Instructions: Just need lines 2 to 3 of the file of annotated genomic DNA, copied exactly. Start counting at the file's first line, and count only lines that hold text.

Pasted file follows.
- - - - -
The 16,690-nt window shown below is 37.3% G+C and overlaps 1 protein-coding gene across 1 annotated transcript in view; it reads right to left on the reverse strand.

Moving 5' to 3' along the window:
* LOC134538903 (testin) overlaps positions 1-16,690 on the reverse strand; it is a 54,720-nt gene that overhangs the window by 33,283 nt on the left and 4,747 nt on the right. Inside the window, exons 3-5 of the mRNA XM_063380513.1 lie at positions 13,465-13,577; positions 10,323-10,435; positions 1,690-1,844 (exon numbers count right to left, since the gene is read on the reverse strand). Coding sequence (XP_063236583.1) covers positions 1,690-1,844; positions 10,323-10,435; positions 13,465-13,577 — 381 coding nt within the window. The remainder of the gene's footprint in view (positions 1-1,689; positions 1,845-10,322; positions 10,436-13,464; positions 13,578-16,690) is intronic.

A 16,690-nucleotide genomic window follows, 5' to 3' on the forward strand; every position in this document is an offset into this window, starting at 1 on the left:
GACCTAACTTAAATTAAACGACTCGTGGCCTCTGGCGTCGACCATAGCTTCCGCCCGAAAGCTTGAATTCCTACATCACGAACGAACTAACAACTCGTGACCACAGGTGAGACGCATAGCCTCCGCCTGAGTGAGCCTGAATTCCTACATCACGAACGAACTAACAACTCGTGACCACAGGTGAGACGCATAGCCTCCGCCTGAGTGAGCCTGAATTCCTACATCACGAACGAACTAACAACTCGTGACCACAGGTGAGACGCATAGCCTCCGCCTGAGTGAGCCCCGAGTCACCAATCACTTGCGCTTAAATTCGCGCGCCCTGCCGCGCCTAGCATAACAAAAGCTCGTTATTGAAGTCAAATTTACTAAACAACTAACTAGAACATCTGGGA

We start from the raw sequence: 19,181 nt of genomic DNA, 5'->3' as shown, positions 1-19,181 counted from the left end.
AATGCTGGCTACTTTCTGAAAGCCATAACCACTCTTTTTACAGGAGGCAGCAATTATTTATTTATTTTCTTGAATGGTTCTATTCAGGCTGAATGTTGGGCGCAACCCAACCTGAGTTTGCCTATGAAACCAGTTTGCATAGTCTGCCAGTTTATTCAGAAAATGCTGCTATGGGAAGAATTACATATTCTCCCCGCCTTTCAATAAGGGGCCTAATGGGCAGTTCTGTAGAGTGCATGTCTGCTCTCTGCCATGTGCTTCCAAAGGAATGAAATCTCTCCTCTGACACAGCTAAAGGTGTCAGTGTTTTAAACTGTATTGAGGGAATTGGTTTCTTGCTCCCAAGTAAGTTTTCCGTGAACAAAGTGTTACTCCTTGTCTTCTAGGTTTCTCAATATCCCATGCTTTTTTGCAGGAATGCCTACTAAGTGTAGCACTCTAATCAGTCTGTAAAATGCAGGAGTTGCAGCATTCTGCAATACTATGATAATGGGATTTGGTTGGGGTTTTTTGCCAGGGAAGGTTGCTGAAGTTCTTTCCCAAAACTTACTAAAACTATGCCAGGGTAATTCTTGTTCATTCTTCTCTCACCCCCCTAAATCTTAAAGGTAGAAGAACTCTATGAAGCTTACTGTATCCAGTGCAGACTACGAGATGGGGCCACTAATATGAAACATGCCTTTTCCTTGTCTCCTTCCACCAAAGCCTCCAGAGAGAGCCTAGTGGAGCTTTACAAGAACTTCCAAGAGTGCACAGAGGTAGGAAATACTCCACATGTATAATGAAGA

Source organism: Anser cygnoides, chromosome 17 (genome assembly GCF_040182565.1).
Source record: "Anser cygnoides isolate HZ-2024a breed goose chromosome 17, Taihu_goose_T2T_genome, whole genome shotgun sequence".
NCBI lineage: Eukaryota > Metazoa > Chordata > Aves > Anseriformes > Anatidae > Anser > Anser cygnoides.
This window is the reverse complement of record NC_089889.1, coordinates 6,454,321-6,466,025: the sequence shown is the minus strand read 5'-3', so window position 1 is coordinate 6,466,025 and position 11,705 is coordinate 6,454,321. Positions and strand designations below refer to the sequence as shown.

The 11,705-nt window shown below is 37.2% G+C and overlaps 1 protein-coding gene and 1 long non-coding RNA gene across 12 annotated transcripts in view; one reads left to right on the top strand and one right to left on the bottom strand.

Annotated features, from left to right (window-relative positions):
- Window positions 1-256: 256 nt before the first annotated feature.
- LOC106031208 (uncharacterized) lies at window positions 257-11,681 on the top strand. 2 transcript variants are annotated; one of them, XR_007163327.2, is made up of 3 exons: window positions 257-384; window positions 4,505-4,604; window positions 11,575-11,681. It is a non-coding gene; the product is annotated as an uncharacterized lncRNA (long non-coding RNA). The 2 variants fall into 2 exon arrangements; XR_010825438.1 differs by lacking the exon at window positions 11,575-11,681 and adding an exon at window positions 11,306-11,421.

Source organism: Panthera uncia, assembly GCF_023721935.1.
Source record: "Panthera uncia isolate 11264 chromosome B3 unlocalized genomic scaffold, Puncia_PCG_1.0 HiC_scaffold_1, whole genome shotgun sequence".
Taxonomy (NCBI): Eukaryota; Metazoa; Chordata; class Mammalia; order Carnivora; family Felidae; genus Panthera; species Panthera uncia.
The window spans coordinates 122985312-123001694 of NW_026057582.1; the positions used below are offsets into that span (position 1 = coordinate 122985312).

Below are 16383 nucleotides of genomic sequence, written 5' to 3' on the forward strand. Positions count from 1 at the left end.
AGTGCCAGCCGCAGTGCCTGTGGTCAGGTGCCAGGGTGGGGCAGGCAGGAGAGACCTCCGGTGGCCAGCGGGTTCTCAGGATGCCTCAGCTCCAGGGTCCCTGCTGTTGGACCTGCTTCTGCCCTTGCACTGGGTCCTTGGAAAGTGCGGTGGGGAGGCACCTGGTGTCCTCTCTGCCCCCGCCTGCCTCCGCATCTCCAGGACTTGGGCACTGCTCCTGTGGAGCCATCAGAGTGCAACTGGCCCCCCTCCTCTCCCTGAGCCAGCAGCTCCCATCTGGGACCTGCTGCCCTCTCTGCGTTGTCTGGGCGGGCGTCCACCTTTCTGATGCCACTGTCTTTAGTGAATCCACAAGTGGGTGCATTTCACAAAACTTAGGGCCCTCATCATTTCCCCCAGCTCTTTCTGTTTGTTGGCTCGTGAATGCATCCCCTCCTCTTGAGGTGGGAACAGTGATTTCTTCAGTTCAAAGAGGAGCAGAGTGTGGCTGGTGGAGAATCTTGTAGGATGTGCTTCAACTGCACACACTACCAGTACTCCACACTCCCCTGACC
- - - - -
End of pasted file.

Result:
Moving 5' to 3' along the window:
* LOC134538903 (testin) overlaps positions 1-16,690 on the reverse strand; it is a 54,720-nt gene that overhangs the window by 33,283 nt on the left and 4,747 nt on the right. Inside the window, exons 3-5 of the mRNA XM_063380513.1 lie at positions 13,465-13,577; positions 10,323-10,435; positions 1,690-1,844 (exon numbers count right to left, since the gene is read on the reverse strand). Coding sequence (XP_063236583.1) covers positions 1,690-1,844; positions 10,323-10,435; positions 13,465-13,577 — 381 coding nt within the window. The remainder of the gene's footprint in view (positions 1-1,689; positions 1,845-10,322; positions 10,436-13,464; positions 13,578-16,690) is intronic.